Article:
The Great Convergence of IT and Security


I can’t help but notice that the lines between IT and Security are becoming increasingly indistinct. This convergence, far from signaling the demise of traditional IT departments, is fostering a new era of collaboration, adaptability, and shared responsibility.

The world of compliance is becoming increasingly labyrinthine. With requirements like GLBA and SOC2 growing in complexity, it’s no surprise that security teams are stepping up to the plate. Their specialized knowledge of security protocols and threat mitigation makes them indispensable in navigating this intricate maze.

The proliferation of SaaS products and the rise of cloud-native systems have brought about a new paradigm. Automation and configuration management have become the order of the day, and it’s the engineering and security teams that have mastered these arts.

Shifting Security Left is also taking center stage. By integrating security measures early in the development and deployment process, we can proactively address potential concerns and mitigate risks before they snowball into costly, time-consuming problems. This approach fosters a culture of continuous improvement, transcending departmental borders and forging a collaborative mindset.

For IT departments, this convergence offers a unique opportunity for growth and learning. By observing and adopting best practices from security and engineering teams, they can remain relevant and valuable contributors in an ever-changing landscape.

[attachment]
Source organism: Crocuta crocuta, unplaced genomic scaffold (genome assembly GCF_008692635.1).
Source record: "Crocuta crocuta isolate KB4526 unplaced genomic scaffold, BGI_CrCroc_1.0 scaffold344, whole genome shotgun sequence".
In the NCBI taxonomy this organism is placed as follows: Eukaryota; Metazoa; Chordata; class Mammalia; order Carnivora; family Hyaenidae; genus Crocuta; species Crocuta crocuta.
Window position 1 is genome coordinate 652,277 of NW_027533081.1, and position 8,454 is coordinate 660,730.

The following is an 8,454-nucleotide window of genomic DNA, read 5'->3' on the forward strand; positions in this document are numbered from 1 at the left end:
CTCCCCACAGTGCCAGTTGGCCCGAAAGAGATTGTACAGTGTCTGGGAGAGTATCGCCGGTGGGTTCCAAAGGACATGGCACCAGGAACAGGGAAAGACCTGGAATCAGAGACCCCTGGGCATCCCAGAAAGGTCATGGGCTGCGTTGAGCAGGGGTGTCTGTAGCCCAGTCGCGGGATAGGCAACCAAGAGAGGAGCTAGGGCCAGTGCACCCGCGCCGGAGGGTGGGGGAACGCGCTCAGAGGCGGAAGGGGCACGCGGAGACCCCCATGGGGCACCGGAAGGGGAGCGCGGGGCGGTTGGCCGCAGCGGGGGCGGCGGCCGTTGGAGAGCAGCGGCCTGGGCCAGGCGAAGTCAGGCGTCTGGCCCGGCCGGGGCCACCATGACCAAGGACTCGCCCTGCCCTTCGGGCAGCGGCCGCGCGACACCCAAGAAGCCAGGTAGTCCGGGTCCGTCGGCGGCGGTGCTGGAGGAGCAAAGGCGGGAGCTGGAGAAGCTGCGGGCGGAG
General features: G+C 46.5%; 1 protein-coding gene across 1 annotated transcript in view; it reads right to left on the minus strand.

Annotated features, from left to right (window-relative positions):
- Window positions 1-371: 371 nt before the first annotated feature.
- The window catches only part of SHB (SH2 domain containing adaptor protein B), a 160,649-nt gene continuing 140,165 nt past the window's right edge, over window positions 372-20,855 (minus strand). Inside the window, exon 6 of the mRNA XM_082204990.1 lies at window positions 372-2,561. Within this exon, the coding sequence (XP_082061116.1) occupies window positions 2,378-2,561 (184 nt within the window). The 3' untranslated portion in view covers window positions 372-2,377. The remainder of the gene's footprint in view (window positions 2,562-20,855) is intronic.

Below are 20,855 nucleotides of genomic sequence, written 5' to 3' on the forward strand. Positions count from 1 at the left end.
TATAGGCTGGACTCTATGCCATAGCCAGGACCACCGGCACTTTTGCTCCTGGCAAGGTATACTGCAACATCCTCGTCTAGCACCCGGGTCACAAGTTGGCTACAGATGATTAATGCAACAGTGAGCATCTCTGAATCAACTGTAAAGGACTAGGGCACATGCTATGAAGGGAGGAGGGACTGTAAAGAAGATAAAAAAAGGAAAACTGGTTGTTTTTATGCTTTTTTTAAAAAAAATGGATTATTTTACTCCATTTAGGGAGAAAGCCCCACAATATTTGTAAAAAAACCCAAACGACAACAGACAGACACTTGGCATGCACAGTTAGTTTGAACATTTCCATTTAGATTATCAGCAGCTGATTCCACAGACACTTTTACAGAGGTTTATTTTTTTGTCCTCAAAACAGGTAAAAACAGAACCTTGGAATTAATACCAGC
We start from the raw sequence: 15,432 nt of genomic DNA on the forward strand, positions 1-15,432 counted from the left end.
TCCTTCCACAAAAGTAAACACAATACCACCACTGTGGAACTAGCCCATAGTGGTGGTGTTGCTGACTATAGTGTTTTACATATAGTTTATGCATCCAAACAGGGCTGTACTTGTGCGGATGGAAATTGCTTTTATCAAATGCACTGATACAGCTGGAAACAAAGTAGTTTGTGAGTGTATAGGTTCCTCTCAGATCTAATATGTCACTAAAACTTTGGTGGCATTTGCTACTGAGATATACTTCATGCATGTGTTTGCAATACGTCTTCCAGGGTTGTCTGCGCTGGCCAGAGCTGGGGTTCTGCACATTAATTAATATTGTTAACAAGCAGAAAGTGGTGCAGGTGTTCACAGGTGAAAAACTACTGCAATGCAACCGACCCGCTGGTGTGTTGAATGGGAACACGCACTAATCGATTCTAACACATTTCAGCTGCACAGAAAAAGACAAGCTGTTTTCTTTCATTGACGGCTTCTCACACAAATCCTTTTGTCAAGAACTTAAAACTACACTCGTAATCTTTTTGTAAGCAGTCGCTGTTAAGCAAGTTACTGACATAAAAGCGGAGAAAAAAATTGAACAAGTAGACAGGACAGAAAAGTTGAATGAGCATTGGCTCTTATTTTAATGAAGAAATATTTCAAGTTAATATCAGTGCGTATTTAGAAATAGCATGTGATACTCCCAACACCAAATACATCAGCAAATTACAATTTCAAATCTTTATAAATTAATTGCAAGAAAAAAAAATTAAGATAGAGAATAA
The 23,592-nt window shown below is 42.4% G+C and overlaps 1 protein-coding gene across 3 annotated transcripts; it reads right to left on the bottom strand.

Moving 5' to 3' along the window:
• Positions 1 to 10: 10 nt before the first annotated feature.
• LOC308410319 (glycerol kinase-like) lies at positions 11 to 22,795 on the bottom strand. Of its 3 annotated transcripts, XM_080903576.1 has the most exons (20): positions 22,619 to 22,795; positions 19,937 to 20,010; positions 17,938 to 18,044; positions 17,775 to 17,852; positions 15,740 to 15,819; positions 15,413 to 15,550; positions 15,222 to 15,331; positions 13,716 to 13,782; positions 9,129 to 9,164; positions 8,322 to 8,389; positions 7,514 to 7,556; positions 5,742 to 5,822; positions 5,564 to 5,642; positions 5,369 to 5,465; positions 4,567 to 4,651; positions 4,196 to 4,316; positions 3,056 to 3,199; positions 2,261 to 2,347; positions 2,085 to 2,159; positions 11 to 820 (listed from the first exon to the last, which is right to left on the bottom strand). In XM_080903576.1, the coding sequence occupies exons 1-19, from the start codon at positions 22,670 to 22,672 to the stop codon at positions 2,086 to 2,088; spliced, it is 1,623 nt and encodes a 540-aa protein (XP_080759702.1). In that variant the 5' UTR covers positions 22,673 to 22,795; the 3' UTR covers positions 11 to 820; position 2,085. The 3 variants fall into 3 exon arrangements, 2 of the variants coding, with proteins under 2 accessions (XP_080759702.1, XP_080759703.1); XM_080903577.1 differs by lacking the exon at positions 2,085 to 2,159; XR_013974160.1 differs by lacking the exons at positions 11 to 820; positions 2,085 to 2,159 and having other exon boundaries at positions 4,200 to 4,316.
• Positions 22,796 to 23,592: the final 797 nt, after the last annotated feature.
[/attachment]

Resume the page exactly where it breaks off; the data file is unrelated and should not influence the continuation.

But there’s more to it than just learning new tricks. The idea of “failing fast” and embracing innovation, which is deeply ingrained in the world of startups and software development, can also find its way into the realm of IT. By adopting the iterative mindset and the relentless pursuit of improvement, IT departments can drive significant change within organizations.

There is also a deep need for effective communication between departments. As IT, security, and engineering teams work more closely together, fostering a culture of open dialogue and active listening can help resolve issues efficiently and build trust among team members.

To thrive in this new era, we need to embrace change and combine the strengths of each department. The goal is to work together better by being more flexible, cooperative, and security-focused. It is an evolutionary process, and I’m excited to see where it goes.